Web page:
Autism affects the way we think and perceive the world. It is not the whole of who we are but it is too significant a part of who we are to dismiss it as “just an add on”. There are lots of situations that have happened in my life that I believe have been down to my Aspergers. There are also lots of situations that I believe I would have probably read in a completely different way if I did not have Aspergers. Aspergers has not made my life easy but it has made me very determined too. It has caused me to have a lot of self doubt and very fragile self esteem but it also brings a lot of positives. I do not know what my life would be like if I did not have Aspergers but I also don’t think I’d want to know. Yes there are other parts of my personality that are separate from my Aspergers but to deny that Aspergers has had an impact on my personality development would be foolish. Aspergers is not a physical ailment like a back injury or arthritis. It is not something that can be isolated from the essence of who we are as people. It is our neurological makeup and, as such, alters the way we perceive the world. When I was younger and I’d just found out about my Aspergers, I used to say, “Every little part of my body is Aspergers, even my fingers and toes!” It was a child like way of expressing that Aspergers is too big a part of who I am to be isolated from my personality. I think a big reason why people on the autistic spectrum dislike person first language in regard to autism is because the majority of people without autism tend to have negative and stereotyped views of what autism is and how it affects people. I have heard autistic people being referred to as having achieved in various situations and circumstances “despite having autism”. Autism is seen by so many people as being a hindrance. What about if people achieve BECAUSE they are autistic, rather than despite it? A lot of people on the spectrum dislike person first language because they believe it links in with the cure debate. I am actually not so sure that this is the case-I think a lot of non autistic people use person first language towards people with autism with good intentions. However, the important thing is that they themselves are not autistic. Telling someone who is autistic that they cannot refer to themselves in the way they feel most comfortable doing is denying them their own identity.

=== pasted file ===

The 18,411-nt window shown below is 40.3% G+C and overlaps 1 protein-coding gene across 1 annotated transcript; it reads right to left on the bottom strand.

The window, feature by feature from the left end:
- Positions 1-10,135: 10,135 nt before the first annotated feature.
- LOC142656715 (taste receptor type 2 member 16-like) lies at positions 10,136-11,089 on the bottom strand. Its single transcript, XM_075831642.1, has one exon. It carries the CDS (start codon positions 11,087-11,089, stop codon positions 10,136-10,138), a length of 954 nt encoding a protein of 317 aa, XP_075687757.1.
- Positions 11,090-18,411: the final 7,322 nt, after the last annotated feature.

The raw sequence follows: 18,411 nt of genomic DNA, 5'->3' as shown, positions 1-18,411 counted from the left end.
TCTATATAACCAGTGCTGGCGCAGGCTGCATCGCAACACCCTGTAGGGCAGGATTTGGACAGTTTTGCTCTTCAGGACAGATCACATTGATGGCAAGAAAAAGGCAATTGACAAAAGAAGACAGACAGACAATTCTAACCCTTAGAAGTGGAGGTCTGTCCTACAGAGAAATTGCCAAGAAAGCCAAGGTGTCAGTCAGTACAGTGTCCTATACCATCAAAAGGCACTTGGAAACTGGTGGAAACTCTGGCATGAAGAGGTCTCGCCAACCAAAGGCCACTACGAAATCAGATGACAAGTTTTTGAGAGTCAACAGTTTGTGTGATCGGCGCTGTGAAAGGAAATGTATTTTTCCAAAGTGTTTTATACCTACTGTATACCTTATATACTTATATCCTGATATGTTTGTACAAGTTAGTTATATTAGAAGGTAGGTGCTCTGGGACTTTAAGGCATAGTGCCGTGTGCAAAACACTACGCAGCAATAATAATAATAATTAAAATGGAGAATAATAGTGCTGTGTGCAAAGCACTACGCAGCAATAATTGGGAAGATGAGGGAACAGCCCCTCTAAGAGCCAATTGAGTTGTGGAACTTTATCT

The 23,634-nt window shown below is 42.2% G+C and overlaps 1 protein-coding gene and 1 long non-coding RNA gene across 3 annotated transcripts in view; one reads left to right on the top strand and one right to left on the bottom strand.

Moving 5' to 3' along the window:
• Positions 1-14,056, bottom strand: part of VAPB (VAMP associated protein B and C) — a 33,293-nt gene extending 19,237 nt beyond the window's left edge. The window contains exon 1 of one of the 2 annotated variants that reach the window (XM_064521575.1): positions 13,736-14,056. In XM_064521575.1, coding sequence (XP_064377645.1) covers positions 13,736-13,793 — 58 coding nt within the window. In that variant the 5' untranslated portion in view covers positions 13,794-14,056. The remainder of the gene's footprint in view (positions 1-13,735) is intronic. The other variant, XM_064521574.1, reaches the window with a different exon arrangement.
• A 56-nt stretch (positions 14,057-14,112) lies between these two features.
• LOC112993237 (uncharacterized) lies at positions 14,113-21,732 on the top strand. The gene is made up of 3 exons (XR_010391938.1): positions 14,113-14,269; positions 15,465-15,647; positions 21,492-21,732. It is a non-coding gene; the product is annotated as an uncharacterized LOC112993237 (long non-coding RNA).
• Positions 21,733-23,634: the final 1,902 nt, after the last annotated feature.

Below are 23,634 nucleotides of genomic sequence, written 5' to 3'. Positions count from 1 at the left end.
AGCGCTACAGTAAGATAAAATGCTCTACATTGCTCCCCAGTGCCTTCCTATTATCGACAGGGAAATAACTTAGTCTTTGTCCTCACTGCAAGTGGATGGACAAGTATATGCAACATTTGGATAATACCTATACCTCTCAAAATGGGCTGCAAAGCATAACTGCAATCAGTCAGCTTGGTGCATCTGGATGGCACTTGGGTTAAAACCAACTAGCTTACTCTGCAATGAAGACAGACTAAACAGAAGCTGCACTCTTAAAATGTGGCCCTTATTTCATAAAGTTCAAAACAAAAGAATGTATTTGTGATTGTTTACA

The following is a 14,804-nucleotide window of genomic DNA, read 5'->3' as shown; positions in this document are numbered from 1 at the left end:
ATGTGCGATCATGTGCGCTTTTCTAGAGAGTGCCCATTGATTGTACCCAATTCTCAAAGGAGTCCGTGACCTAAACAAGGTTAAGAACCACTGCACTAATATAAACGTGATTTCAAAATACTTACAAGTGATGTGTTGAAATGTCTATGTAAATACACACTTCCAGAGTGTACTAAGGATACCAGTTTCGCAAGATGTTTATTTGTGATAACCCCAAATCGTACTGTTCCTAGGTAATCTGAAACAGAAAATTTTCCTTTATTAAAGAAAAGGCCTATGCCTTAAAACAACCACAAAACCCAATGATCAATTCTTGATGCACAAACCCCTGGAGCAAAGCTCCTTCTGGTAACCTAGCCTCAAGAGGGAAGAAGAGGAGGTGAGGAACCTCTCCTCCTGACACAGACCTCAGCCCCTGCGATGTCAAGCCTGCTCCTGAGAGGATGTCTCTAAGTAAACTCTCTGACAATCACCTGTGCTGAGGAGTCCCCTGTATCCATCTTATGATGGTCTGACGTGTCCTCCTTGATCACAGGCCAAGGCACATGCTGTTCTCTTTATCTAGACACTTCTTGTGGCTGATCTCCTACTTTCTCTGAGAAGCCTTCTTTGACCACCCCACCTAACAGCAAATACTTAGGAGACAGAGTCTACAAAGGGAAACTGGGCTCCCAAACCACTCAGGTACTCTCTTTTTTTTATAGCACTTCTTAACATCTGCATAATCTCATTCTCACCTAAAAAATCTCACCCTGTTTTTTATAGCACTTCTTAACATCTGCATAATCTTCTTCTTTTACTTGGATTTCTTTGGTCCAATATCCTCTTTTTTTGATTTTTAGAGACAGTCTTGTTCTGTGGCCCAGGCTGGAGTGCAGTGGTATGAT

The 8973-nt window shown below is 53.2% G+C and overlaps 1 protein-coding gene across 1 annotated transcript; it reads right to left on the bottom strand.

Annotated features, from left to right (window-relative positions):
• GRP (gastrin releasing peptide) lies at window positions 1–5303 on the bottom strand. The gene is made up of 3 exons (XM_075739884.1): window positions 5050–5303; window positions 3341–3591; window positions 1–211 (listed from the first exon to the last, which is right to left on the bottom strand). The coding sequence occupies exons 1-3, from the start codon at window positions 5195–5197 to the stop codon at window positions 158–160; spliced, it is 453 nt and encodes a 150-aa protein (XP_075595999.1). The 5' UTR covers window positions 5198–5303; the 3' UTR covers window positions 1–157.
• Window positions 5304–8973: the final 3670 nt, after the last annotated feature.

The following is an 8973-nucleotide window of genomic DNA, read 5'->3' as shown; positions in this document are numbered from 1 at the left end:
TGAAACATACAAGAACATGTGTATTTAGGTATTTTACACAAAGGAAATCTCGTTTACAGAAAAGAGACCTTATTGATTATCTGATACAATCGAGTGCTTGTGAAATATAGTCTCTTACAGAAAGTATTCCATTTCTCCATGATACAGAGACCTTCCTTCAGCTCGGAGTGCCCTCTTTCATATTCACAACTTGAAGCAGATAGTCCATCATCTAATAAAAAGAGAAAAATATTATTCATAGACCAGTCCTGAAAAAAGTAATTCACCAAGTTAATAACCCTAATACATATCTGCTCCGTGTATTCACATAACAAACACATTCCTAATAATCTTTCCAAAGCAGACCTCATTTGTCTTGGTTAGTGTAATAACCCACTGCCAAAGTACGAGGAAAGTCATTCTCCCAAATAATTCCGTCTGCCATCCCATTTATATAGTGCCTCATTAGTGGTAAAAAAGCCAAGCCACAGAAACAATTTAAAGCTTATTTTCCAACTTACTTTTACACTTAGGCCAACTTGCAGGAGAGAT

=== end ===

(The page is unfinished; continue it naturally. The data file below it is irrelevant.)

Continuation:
There are, of course, people on the spectrum who also prefer to use person first language and that is their choice. The key word is choice. People should be able to choose how to refer to themselves. You may not understand why someone wants to call themselves autistic rather than refer to themselves as having autism or vice versa but please acknowledge that it is their choice and respect that.

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2 Responses to The controversial person first language debate

  1. outoutout says:

    I think it boils down to respecting a person’s right to choose what they wish to be called. If an Autistic person refers to him/herself as “Autisitic” (with or without the capital A), it is churlish for anyone – on the spectrum or not – to tell them otherwise.

  2. maximusaurus says:

    I can see why this matters to others, but personally, I don’t really care, I’m fine with being called an autistic person or a person with autism.